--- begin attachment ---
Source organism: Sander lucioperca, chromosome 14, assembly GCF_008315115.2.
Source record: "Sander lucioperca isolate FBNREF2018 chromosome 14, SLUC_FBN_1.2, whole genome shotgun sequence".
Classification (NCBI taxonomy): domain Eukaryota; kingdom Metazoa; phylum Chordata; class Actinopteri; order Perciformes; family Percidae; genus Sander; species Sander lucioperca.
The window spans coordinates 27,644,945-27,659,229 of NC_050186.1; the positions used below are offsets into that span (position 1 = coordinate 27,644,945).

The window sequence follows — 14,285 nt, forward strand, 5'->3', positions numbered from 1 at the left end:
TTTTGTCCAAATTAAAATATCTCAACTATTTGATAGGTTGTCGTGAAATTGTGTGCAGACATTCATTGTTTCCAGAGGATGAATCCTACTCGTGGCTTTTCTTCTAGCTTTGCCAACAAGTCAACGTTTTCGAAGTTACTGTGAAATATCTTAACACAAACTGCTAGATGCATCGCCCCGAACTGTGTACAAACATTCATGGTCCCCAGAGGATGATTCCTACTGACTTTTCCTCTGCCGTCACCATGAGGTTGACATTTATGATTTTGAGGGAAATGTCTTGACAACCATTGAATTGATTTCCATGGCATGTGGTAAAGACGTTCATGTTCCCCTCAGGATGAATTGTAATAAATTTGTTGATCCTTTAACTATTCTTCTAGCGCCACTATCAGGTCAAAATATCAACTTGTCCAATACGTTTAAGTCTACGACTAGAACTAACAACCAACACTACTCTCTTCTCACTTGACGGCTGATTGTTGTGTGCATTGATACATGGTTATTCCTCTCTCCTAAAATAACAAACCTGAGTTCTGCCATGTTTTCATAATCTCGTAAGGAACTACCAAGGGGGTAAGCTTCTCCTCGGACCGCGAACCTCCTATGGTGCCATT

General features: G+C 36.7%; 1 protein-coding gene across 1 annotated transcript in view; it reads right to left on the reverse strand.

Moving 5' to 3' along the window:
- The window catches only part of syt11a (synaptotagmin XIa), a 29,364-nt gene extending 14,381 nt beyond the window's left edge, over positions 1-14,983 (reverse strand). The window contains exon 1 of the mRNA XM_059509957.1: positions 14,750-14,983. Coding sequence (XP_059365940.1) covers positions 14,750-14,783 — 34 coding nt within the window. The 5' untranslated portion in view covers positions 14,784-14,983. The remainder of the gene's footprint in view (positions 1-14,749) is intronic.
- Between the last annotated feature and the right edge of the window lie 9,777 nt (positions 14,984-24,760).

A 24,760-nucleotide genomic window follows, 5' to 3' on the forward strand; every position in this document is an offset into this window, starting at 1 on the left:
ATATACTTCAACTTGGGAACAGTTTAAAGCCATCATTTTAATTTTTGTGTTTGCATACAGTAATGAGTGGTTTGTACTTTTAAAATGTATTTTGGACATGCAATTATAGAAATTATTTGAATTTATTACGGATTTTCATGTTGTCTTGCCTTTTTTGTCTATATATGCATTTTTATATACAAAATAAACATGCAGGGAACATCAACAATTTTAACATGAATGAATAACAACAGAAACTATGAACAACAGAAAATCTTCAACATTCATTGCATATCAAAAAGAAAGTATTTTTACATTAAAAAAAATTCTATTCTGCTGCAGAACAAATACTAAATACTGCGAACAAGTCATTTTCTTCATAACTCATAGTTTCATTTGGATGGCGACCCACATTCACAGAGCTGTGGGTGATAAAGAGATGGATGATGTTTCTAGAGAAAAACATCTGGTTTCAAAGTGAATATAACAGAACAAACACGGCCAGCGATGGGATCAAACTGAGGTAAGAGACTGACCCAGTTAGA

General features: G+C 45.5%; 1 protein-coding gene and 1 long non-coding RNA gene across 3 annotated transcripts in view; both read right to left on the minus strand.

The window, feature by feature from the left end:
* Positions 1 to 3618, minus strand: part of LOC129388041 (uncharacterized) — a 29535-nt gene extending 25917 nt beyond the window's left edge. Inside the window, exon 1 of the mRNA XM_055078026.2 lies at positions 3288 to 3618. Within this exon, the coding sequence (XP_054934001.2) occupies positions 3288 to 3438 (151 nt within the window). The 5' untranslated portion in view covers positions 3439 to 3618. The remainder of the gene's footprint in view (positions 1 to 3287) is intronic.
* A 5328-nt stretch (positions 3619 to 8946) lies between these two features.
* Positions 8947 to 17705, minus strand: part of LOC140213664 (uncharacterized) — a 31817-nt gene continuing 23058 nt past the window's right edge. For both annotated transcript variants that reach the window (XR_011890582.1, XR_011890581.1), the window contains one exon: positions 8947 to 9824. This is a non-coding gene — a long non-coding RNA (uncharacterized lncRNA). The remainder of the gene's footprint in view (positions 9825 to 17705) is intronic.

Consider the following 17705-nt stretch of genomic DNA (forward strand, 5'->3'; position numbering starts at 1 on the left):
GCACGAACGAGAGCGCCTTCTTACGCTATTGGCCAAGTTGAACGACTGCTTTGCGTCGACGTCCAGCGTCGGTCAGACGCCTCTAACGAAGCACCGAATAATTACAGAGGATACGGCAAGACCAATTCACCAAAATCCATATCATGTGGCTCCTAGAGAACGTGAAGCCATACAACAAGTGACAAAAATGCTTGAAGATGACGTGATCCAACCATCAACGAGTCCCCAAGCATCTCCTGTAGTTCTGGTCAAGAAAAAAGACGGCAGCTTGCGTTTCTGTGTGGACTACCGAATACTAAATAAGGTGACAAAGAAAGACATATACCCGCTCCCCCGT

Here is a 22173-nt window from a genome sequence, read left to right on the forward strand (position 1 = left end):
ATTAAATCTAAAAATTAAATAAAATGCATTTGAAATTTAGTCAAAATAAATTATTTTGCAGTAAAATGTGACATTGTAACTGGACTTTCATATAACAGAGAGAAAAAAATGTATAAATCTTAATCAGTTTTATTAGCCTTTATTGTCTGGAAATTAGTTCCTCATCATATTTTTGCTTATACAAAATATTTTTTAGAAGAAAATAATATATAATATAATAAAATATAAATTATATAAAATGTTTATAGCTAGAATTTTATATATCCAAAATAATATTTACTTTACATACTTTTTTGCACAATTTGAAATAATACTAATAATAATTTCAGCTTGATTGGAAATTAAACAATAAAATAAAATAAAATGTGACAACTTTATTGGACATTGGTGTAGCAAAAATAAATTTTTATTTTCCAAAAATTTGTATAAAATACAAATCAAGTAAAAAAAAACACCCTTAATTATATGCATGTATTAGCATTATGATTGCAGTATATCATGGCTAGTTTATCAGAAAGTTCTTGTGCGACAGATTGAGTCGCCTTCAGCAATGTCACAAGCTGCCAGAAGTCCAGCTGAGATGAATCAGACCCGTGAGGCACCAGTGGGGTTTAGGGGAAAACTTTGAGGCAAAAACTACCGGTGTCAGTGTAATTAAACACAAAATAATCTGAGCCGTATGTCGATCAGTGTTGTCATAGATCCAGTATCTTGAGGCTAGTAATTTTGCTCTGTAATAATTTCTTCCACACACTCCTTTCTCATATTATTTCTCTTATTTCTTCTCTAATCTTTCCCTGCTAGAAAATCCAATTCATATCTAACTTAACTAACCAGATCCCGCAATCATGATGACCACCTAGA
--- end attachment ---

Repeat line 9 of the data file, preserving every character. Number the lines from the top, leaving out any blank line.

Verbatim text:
- The window catches only part of syt11a (synaptotagmin XIa), a 29,364-nt gene extending 14,381 nt beyond the window's left edge, over positions 1-14,983 (reverse strand). The window contains exon 1 of the mRNA XM_059509957.1: positions 14,750-14,983. Coding sequence (XP_059365940.1) covers positions 14,750-14,783 — 34 coding nt within the window. The 5' untranslated portion in view covers positions 14,784-14,983. The remainder of the gene's footprint in view (positions 1-14,749) is intronic.